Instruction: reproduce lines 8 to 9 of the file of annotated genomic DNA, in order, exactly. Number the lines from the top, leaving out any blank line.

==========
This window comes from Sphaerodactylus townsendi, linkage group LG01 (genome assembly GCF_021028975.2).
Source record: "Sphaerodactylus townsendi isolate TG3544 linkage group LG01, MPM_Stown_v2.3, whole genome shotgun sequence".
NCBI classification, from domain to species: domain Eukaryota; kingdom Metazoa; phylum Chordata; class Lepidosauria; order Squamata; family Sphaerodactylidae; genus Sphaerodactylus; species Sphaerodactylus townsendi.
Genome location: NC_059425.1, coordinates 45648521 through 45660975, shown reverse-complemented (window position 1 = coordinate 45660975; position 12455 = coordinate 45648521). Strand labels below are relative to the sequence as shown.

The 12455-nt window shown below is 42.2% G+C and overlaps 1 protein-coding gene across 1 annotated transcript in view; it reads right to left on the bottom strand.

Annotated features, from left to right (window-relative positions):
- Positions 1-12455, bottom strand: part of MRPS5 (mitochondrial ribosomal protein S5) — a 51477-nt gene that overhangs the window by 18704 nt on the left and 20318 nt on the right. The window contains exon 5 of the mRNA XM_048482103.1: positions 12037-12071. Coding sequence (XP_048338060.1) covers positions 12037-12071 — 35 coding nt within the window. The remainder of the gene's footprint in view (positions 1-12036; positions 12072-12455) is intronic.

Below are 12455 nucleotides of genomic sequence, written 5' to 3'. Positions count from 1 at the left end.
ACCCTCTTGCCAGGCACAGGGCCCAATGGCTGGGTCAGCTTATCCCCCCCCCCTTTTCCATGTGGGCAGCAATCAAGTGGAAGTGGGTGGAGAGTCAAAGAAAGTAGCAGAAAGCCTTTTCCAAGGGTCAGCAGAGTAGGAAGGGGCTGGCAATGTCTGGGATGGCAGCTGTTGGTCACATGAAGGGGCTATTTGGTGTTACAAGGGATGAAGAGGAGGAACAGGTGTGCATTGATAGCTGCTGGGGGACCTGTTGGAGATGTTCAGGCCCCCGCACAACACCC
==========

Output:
Below are 12455 nucleotides of genomic sequence, written 5' to 3'. Positions count from 1 at the left end.
ACCCTCTTGCCAGGCACAGGGCCCAATGGCTGGGTCAGCTTATCCCCCCCCCCTTTTCCATGTGGGCAGCAATCAAGTGGAAGTGGGTGGAGAGTCAAAGAAAGTAGCAGAAAGCCTTTTCCAAGGGTCAGCAGAGTAGGAAGGGGCTGGCAATGTCTGGGATGGCAGCTGTTGGTCACATGAAGGGGCTATTTGGTGTTACAAGGGATGAAGAGGAGGAACAGGTGTGCATTGATAGCTGCTGGGGGACCTGTTGGAGATGTTCAGGCCCCCGCACAACACCC